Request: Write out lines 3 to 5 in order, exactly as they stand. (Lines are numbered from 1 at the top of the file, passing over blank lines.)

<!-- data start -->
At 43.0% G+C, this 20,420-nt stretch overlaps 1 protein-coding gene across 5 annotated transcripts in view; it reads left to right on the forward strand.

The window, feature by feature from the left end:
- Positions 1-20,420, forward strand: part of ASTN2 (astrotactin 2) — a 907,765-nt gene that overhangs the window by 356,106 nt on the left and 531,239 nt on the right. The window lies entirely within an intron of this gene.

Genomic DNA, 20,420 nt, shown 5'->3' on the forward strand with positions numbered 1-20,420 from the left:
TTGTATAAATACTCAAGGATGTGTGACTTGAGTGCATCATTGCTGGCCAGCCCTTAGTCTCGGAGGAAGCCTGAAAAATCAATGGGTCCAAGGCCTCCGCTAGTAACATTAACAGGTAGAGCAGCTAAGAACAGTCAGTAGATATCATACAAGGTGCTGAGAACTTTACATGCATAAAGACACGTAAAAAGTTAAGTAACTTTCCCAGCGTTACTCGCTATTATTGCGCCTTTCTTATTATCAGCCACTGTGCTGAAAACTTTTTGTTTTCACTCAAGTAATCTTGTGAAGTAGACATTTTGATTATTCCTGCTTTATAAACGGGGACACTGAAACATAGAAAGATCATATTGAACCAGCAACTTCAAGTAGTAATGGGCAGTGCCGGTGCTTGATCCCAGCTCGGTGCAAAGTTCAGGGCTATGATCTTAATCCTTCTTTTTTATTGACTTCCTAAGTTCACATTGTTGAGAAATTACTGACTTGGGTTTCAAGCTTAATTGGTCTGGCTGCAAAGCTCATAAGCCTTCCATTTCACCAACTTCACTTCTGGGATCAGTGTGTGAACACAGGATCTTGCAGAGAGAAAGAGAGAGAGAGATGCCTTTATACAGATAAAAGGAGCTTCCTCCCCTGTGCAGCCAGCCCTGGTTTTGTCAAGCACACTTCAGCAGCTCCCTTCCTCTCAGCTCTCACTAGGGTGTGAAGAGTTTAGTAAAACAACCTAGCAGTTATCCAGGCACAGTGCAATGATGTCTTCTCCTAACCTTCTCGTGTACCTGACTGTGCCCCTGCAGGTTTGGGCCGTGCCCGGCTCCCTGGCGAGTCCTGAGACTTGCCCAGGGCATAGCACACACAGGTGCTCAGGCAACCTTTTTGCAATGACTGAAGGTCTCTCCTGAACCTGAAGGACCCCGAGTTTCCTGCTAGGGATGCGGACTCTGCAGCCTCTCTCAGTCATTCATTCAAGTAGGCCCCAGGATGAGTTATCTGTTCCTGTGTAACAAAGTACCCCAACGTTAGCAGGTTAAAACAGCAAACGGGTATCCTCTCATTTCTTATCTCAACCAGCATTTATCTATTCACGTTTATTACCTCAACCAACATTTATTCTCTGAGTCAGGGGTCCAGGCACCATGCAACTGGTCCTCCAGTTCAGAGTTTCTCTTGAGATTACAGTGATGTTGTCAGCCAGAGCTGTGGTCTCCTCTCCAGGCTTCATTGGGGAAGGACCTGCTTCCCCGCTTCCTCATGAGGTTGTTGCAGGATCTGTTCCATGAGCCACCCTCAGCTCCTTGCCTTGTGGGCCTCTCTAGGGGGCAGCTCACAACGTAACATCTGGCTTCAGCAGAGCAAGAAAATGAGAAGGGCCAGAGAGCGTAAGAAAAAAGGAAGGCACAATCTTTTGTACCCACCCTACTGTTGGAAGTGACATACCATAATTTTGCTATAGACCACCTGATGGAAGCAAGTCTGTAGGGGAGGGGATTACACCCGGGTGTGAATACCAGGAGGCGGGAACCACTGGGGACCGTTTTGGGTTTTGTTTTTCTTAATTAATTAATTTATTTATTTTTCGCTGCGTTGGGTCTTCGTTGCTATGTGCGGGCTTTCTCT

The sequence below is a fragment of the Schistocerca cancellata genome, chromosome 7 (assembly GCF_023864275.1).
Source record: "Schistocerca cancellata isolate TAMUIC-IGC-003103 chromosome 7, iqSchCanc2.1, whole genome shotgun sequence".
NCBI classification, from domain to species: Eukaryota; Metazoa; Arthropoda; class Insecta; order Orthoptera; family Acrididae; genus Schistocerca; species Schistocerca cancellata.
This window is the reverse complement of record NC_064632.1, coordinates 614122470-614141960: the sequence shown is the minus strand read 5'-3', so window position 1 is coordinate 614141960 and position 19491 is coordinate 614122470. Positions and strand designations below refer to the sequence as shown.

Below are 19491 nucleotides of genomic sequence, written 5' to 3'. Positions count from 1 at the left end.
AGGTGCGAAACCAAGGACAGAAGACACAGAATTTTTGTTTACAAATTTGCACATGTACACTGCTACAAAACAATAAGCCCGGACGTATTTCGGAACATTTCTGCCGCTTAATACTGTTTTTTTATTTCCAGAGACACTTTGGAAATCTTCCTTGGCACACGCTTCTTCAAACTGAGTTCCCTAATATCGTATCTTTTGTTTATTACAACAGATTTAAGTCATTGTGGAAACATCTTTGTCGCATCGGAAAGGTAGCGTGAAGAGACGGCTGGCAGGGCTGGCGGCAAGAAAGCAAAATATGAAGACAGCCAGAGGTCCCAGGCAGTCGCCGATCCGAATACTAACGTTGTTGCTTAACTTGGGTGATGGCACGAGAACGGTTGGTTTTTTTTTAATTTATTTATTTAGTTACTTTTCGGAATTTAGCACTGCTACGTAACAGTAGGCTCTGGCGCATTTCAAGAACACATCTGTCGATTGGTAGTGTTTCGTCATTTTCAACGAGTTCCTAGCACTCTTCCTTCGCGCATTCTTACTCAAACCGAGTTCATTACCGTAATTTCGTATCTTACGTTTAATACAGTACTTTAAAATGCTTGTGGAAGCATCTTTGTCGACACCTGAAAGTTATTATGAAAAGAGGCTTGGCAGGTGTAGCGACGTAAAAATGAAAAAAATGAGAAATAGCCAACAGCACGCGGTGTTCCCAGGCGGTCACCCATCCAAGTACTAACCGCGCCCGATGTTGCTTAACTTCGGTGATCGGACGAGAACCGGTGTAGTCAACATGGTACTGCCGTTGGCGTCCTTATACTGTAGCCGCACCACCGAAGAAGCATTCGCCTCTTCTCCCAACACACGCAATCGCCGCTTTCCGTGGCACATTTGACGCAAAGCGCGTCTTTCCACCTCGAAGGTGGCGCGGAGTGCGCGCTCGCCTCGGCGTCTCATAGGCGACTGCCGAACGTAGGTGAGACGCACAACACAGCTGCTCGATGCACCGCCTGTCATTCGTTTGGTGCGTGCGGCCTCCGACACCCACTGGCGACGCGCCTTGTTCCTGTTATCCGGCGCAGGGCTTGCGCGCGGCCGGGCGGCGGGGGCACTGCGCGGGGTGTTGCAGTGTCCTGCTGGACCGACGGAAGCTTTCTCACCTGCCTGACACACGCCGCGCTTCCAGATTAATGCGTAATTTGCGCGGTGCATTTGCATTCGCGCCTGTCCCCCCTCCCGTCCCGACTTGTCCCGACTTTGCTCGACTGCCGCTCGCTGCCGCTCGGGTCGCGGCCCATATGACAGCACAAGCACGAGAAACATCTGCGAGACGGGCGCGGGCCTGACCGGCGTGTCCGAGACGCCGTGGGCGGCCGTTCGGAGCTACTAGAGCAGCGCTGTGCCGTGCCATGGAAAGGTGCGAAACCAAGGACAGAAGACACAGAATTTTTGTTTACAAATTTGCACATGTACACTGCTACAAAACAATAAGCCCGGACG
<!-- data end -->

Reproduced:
- Positions 1-20,420, forward strand: part of ASTN2 (astrotactin 2) — a 907,765-nt gene that overhangs the window by 356,106 nt on the left and 531,239 nt on the right. The window lies entirely within an intron of this gene.

Genomic DNA, 20,420 nt, shown 5'->3' on the forward strand with positions numbered 1-20,420 from the left:
TTGTATAAATACTCAAGGATGTGTGACTTGAGTGCATCATTGCTGGCCAGCCCTTAGTCTCGGAGGAAGCCTGAAAAATCAATGGGTCCAAGGCCTCCGCTAGTAACATTAACAGGTAGAGCAGCTAAGAACAGTCAGTAGATATCATACAAGGTGCTGAGAACTTTACATGCATAAAGACACGTAAAAAGTTAAGTAACTTTCCCAGCGTTACTCGCTATTATTGCGCCTTTCTTATTATCAGCCACTGTGCTGAAAACTTTTTGTTTTCACTCAAGTAATCTTGTGAAGTAGACATTTTGATTATTCCTGCTTTATAAACGGGGACACTGAAACATAGAAAGATCATATTGAACCAGCAACTTCAAGTAGTAATGGGCAGTGCCGGTGCTTGATCCCAGCTCGGTGCAAAGTTCAGGGCTATGATCTTAATCCTTCTTTTTTATTGACTTCCTAAGTTCACATTGTTGAGAAATTACTGACTTGGGTTTCAAGCTTAATTGGTCTGGCTGCAAAGCTCATAAGCCTTCCATTTCACCAACTTCACTTCTGGGATCAGTGTGTGAACACAGGATCTTGCAGAGAGAAAGAGAGAGAGAGATGCCTTTATACAGATAAAAGGAGCTTCCTCCCCTGTGCAGCCAGCCCTGGTTTTGTCAAGCACACTTCAGCAGCTCCCTTCCTCTCAGCTCTCACTAGGGTGTGAAGAGTTTAGTAAAACAACCTAGCAGTTATCCAGGCACAGTGCAATGATGTCTTCTCCTAACCTTCTCGTGTACCTGACTGTGCCCCTGCAGGTTTGGGCCGTGCCCGGCTCCCTGGCGAGTCCTGAGACTTGCCCAGGGCATAGCACACACAGGTGCTCAGGCAACCTTTTTGCAATGACTGAAGGTCTCTCCTGAACCTGAAGGACCCCGAGTTTCCTGCTAGGGATGCGGACTCTGCAGCCTCTCTCAGTCATTCATTCAAGTAGGCCCCAGGATGAGTTATCTGTTCCTGTGTAACAAAGTACCCCAACGTTAGCAGGTTAAAACAGCAAACGGGTATCCTCTCATTTCTTATCTCAACCAGCATTTATCTATTCACGTTTATTACCTCAACCAACATTTATTCTCTGAGTCAGGGGTCCAGGCACCATGCAACTGGTCCTCCAGTTCAGAGTTTCTCTTGAGATTACAGTGATGTTGTCAGCCAGAGCTGTGGTCTCCTCTCCAGGCTTCATTGGGGAAGGACCTGCTTCCCCGCTTCCTCATGAGGTTGTTGCAGGATCTGTTCCATGAGCCACCCTCAGCTCCTTGCCTTGTGGGCCTCTCTAGGGGGCAGCTCACAACGTAACATCTGGCTTCAGCAGAGCAAGAAAATGAGAAGGGCCAGAGAGCGTAAGAAAAAAGGAAGGCACAATCTTTTGTACCCACCCTACTGTTGGAAGTGACATACCATAATTTTGCTATAGACCACCTGATGGAAGCAAGTCTGTAGGGGAGGGGATTACACCCGGGTGTGAATACCAGGAGGCGGGAACCACTGGGGACCGTTTTGGGTTTTGTTTTTCTTAATTAATTAATTTATTTATTTTTCGCTGCGTTGGGTCTTCGTTGCTATGTGCGGGCTTTCTCT